- Views & Opinions
The fall edition of Gallery Night is coming up quick on Friday, October 15 and Saturday, October 16. But, if you want a head-start on the hoards of art lovers descending on the downtown and Third Ward, there is plenty to see this weekend.
Katie Gingrass Gallery (241 N. Broadway) is hosting their fall exhibition, “Urbane: Portrait of a City.” As the title suggests, there is a great deal of polish in these paintings and drawings, and the pleasure of viewing is their intended outcome. Jody dePew McLeane’s pastels have a rich weight like oil paintings and an undeniably graceful nostalgia. Her images of people in bars and restaurants seem poised between memory and the present. Mixed media compositions by Stephanie Barenz take a multilayered approach to city views, with a precisionist angle that recalls something of a soft-touch Charles Sheeler in the overlays of color and images.
This weekend is the last chance to catch the paintings of Terrence Coffman at Tory Folliard Gallery (233 N. Milwaukee Street). These are large, abstract works with the feeling of landscapes, but rather than drawing your eye to a distant view, they compel your attention to their tactile, textured surfaces and vibrant colors. Brook Slane’s “Fruits” are a delightful find. These meticulous paintings play off the conventions of still life and the arrangement of seeming inert fruit. Sloan’s plums, apples, and others wink, wince and playfully spit rainbows from dainty mouths.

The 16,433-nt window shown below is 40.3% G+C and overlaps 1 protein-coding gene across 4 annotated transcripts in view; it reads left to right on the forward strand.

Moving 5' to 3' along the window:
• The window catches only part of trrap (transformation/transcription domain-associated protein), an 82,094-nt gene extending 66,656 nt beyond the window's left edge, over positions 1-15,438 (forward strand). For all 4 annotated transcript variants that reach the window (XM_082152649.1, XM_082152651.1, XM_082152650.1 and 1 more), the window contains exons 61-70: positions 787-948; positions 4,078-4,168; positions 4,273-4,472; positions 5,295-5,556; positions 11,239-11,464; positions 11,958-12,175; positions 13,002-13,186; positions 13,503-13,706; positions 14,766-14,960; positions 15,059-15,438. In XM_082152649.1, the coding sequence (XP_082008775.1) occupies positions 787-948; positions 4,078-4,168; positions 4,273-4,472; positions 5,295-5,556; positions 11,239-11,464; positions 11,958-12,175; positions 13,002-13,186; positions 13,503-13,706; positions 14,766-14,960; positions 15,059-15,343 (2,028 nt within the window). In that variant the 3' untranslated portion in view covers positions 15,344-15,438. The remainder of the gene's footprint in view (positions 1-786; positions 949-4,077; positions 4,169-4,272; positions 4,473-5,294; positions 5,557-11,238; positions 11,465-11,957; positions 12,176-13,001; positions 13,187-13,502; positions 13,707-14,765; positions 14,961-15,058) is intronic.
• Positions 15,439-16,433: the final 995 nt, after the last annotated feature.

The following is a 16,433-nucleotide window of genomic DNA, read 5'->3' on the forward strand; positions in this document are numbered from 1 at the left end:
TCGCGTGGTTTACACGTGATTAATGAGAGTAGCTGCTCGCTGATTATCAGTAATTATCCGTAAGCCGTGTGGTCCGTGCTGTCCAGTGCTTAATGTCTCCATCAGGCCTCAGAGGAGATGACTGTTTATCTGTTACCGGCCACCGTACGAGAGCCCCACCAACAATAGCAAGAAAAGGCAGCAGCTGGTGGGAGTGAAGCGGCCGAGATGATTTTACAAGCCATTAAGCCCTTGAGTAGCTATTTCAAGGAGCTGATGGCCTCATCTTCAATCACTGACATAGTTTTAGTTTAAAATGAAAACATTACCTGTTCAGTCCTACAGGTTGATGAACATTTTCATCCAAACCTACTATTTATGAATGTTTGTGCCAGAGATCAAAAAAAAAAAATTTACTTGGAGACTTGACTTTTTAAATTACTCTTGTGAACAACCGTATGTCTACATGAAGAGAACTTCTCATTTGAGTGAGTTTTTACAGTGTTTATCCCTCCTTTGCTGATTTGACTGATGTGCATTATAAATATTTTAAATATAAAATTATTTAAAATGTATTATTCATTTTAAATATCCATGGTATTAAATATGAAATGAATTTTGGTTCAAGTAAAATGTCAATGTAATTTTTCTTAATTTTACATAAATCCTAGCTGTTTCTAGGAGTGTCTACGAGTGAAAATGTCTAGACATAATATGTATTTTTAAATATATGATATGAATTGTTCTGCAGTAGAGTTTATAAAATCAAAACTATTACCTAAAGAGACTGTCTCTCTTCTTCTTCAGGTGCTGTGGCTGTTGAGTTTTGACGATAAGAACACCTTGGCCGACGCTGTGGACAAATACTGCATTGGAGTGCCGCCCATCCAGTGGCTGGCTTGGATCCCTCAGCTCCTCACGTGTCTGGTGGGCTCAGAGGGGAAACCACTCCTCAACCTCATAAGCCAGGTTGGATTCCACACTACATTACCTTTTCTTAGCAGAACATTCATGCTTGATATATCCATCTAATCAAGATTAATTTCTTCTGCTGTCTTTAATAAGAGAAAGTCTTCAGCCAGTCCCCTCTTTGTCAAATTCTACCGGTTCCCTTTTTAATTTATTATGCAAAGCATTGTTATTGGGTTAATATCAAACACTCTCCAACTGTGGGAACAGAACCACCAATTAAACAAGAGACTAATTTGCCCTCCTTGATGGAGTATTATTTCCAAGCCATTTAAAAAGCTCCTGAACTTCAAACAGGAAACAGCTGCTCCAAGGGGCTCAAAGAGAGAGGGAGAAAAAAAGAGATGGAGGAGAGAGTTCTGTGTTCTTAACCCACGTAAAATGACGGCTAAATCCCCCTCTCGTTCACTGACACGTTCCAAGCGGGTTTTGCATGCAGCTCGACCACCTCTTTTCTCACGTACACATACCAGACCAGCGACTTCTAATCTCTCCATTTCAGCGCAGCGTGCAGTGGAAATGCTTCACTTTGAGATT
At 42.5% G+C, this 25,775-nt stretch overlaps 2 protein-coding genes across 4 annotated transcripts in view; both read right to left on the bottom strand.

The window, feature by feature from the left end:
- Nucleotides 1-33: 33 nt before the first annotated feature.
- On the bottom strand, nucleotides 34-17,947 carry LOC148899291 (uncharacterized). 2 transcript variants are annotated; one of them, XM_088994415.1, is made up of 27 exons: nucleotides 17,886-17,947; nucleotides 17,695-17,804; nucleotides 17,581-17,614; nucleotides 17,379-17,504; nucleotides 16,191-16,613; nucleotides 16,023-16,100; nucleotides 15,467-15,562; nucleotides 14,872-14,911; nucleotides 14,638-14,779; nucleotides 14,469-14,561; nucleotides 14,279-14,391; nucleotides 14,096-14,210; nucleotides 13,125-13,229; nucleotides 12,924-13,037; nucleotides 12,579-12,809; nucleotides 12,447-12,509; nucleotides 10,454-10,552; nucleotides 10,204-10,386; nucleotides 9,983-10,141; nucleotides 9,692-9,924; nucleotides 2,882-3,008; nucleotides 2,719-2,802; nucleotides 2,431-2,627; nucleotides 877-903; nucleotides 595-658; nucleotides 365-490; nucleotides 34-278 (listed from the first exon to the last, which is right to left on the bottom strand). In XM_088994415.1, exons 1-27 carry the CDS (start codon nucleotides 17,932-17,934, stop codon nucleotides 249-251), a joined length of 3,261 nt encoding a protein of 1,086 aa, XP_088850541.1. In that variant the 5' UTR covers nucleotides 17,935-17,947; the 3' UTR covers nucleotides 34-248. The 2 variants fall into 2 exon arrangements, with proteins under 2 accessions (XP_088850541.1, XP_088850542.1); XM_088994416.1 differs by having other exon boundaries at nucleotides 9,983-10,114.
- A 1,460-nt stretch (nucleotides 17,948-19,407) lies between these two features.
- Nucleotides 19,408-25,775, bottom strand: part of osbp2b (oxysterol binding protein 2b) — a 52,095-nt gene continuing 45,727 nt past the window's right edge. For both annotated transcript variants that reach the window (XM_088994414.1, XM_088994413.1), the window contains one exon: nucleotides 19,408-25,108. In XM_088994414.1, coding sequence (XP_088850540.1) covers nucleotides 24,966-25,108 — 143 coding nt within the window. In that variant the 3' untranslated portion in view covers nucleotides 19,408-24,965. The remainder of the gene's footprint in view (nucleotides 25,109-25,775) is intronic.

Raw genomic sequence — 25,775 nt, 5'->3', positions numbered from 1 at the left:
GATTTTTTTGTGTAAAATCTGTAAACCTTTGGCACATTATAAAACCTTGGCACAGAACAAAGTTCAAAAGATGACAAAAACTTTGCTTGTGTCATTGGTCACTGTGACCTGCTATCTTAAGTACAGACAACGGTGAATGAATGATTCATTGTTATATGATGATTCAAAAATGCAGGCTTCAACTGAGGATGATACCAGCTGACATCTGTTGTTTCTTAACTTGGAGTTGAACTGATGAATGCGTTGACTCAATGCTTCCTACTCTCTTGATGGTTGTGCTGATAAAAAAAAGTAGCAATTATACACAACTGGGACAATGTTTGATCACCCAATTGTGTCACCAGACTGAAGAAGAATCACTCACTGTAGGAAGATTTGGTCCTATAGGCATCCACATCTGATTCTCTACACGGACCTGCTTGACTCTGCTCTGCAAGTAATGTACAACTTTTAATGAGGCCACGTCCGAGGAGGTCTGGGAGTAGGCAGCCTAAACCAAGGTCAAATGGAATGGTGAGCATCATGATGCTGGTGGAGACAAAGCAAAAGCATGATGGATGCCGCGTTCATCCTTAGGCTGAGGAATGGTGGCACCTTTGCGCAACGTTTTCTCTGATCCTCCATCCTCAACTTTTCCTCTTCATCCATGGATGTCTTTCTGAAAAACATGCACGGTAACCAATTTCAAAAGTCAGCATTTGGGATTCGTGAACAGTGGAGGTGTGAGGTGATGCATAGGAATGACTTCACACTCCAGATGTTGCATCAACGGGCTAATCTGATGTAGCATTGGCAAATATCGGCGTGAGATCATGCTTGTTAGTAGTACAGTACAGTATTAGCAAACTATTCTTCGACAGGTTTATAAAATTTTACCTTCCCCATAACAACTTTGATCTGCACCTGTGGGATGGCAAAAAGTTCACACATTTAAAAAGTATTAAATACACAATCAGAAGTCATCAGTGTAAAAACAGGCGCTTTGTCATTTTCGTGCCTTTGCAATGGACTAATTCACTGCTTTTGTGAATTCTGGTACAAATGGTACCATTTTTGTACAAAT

Alverno College’s Art and Cultures Gallery opens an ambitious program on October 8 with a set of three exhibitions taking on social themes. “Them: Images of Separation” is a traveling show examining the intersection of pop culture and stereotypes. Stereotypes and cultural symbols are examined in “Explorations of Mexican American Symbols in Contemporary Works,” by by Emiliano Lake-Herrera and Jose Chavez, who are also part of the Wisconsin Arts Board master craftsman/apprentice program. Coree Coppinger explores the culture and changing face of homelessness in the photographs of “The Invisible People.” All three exhibitions are on view through October 30.